–by Lorraine Fuller Back-to-school time involves mixed feelings for so many of us trauma moms. We might look forward to the respite it provides. I am a stay-at-home mom and while I love my kids, I enjoy the much-needed break at the end of a long summer. The routine my child thrives on is easier for me to keep up with during school. Plus being able to grocery shop without my son stealing is nice.
–by Janyne McConnaughey, PhD Every adult knows that there are triggers in life. We often know each other’s triggers, and in toxic relationships, we talk about how we push each other’s buttons. We know those buttons exist, but we often don’t remember how they got there. It is even harder for children, who are not yet developmentally capable of identifying the trigger. Most difficult of all, for children and adults alike, is that triggers and
–by Sara Borgstede This was originally posted on the author’s website, The Holy Mess – Balancing Faith, Family, and Fitness, on June 4, 2017. As we drive through the beautiful rolling hills of western New York, my husband reaches over to grasp my hand. I glance over and see a stream of tears run down his cheek as he navigates the car. My eyes are dry. I’ve cried so much over these days, I have no
–by Lorraine Fuller Summer can be difficult for parents of special needs kids. The schedules are different, it’s hot outside, and there is no school. Some parents don’t get a break. I’m one of those parents. I used to love summer, but parenting a child with trauma and attachment issues has made summers difficult. Still, there are some things that might help. If your child can handle it, look into community activities such as day
–by Janyne McConnaughey, PhD I sat on the floor next to her. I understood her fear of abandonment, the trauma she had experienced, and how her mother had been unable to provide any form of comfort. I watched her body shake uncontrollably and offered a blanket. I knew she would not want me to hold her. As we sat, I thought about how this had all started the day she was born. My cognitive understanding
–by Donald Craig Peterson Manager’s note: you can read the original post on Craig’s own blog, Adopting Faith: A Father’s Unconditional Love. Craig also has a forthcoming memoir, Adopting Faith: A Father’s Unconditional Love, and you can follow his son Andrew’s story by clicking “Like” on the Facebook page, Andrew Peterson Goes for the Gold. ____________ The past month at my house has been rough. More surprises than usual. And not the pleasant variety. To be honest, I’ve been
–By Hilary Jacobs Hendel Manager’s note: The ATN blog is pleased to announce the addition of therapist and author Hilary Jacobs Hendel to our lineup of regular contributors. Although not as adoption- or attachment-focused as some of our other bloggers, Hilary’s work on core emotions and “The Change Triangle” provides precious insight into both our children and ourselves. Enjoy! What ‘Mad Men’ and Don Draper Taught Us About Trauma and Shame originally published on Hilary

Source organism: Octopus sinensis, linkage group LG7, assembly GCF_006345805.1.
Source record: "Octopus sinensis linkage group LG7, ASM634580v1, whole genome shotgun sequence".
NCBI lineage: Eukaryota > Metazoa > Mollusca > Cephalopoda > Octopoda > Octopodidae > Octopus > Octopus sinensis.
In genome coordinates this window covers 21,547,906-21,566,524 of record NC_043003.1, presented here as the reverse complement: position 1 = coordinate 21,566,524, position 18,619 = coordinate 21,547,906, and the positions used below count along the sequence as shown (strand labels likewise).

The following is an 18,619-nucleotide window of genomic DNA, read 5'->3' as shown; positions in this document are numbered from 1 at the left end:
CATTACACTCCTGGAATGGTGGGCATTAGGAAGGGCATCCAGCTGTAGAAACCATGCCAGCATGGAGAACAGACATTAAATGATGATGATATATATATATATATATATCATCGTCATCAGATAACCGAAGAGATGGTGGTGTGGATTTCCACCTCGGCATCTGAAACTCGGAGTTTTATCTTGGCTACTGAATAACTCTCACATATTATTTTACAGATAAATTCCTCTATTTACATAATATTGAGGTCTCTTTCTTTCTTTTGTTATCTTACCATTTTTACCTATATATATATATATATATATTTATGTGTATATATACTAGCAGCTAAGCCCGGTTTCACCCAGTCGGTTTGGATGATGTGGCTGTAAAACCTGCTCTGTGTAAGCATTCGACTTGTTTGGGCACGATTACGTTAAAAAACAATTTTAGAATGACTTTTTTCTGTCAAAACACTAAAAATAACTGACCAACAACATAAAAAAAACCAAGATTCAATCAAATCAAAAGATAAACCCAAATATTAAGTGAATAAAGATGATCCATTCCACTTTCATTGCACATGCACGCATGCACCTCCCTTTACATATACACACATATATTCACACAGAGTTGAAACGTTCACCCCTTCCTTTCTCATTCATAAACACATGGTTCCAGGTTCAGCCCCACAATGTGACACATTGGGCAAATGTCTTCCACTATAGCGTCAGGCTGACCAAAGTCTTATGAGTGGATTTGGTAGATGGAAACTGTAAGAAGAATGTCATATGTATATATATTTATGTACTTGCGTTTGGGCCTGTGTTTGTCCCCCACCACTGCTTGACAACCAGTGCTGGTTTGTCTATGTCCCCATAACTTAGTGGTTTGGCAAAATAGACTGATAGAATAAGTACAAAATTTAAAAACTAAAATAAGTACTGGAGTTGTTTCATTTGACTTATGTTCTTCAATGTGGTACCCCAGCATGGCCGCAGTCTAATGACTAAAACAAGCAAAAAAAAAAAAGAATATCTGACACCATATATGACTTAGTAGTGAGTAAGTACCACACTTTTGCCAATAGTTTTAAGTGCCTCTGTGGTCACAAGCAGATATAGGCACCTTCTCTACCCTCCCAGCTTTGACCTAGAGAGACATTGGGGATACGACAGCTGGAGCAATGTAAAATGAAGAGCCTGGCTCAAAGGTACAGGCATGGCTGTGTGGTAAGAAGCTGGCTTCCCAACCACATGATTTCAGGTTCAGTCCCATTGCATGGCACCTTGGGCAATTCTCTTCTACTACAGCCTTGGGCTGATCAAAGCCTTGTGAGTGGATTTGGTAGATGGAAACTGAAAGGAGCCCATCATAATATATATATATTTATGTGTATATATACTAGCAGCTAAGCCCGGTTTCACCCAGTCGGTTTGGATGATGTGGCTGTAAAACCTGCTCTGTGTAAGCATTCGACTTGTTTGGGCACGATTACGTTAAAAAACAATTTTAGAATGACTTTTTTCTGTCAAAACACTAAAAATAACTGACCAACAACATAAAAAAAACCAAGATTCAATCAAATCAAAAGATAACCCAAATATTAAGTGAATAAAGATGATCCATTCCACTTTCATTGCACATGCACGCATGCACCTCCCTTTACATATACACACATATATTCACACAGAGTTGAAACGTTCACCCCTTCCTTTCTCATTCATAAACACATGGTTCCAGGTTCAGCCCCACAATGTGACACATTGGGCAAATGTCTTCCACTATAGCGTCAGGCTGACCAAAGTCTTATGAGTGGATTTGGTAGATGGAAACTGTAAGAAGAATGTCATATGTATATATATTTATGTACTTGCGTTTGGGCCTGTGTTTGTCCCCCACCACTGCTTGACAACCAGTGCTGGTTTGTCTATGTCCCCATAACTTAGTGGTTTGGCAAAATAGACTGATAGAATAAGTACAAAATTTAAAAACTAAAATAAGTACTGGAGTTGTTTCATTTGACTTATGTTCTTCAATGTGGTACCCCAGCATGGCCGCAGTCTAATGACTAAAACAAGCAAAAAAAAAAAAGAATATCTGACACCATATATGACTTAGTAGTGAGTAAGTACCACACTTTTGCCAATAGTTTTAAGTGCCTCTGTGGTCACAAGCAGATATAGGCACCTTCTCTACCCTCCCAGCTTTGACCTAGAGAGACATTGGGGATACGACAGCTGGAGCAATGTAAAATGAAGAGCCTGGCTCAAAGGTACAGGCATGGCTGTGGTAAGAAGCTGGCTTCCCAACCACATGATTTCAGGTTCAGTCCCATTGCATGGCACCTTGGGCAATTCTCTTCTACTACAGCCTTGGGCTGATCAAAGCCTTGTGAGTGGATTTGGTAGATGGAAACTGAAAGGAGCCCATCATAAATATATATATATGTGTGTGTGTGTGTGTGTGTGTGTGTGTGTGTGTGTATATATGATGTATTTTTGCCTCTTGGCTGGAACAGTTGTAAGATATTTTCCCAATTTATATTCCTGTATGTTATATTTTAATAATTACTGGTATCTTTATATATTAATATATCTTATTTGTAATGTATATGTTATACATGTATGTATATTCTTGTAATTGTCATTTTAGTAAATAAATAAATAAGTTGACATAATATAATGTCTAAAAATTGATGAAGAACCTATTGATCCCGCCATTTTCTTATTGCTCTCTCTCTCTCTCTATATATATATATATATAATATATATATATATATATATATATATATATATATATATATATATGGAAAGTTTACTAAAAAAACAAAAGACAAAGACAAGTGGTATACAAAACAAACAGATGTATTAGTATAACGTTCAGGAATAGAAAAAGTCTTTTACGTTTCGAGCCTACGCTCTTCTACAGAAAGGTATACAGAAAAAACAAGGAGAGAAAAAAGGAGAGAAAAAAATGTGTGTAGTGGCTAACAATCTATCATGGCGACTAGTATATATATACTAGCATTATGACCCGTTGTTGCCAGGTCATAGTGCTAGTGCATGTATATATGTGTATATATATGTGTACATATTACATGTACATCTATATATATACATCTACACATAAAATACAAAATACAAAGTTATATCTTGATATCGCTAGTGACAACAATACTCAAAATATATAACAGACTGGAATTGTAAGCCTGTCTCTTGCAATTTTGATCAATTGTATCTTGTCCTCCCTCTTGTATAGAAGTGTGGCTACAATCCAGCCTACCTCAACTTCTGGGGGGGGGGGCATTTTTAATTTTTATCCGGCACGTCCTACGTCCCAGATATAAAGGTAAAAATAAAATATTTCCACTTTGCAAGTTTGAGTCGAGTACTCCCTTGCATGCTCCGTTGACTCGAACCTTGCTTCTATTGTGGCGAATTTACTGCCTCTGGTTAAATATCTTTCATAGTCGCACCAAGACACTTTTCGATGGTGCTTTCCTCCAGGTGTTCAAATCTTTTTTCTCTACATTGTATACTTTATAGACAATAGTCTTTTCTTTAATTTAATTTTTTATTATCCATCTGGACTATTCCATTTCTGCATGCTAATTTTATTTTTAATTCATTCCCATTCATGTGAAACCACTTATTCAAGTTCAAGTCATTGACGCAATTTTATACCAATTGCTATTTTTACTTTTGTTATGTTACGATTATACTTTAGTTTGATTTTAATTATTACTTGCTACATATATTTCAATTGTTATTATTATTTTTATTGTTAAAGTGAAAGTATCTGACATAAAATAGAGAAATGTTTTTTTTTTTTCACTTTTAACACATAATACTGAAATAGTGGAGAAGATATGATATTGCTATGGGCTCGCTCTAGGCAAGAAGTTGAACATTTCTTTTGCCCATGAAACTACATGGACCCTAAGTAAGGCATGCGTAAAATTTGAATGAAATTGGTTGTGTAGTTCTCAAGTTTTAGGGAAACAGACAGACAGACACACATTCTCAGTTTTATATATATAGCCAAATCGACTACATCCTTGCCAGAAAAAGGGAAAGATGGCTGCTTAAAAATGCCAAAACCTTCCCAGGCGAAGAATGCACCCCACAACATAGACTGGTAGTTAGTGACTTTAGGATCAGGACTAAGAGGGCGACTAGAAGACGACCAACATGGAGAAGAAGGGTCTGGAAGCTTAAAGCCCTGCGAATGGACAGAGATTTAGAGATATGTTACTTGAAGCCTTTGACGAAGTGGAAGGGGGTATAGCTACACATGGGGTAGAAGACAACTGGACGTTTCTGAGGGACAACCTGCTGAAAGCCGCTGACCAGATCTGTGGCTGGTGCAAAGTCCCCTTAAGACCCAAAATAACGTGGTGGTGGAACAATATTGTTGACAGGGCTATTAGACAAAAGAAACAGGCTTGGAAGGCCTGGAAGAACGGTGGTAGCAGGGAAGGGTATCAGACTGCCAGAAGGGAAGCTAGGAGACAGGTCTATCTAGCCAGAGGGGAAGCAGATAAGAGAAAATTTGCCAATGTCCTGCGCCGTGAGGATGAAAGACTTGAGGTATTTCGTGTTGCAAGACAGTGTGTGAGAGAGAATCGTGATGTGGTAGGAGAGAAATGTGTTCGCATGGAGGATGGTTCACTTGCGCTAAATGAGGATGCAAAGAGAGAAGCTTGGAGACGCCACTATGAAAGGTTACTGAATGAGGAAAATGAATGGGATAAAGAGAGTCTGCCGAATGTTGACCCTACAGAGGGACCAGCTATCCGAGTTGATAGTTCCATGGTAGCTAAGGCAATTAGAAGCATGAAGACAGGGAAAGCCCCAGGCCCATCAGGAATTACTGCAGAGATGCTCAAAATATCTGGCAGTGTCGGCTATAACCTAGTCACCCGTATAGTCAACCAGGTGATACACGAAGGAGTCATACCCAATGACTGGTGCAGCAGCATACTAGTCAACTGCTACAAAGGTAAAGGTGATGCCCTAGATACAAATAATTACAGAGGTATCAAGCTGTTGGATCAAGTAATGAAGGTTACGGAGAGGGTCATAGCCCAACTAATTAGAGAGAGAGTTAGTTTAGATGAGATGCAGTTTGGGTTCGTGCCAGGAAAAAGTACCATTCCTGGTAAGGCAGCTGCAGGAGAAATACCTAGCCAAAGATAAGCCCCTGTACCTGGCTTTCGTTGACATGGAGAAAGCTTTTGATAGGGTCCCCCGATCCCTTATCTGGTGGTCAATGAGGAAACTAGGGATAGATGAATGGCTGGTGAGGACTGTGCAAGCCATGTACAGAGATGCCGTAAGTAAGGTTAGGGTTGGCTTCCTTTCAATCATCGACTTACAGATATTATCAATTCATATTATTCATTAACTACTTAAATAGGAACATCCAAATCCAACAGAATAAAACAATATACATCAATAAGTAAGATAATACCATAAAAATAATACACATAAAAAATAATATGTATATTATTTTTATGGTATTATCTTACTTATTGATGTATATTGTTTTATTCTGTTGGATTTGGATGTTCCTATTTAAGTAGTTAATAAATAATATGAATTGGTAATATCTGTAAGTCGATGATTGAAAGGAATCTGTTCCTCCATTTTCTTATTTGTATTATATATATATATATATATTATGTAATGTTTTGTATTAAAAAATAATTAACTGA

–by Lorraine Fuller If you live in a house with trauma, you know that not all seasons are created equal. Most kids do better with a regular routine, but especially special needs kids. As parents of those special kiddos, we learn how to tiptoe around holidays and traditions. We often clash with relatives, neighbors or teachers in our efforts to protect our children from the damaging effects of those special days. This means that holidays we
–by Janyne McConnaughey, Ph.D. Staring at the analog clock in my therapist’s office, I wondered which hand was the big hand and struggled with my need not to go over my time. “I can’t read the clock,” I said. It was awkward because I was 62, but I really wasn’t. This awkward therapy moment is brought to you by my dissociative disorder. It was a watershed moment in understanding one possible reason for uneven learning
–by Julie Beem There’s a phrase my daughter spits out in anger and rage. One that does not contain obscenities or obvious threats, but still strikes fear in my heart. The phrase is, “It’s Just Like Mother’s Day!” She usually says this through gritted teeth in almost a growl-like tone with her face contorted. Even those who have no frame of reference can tell that she does not have a sweet, positive memory of Mother’s Day.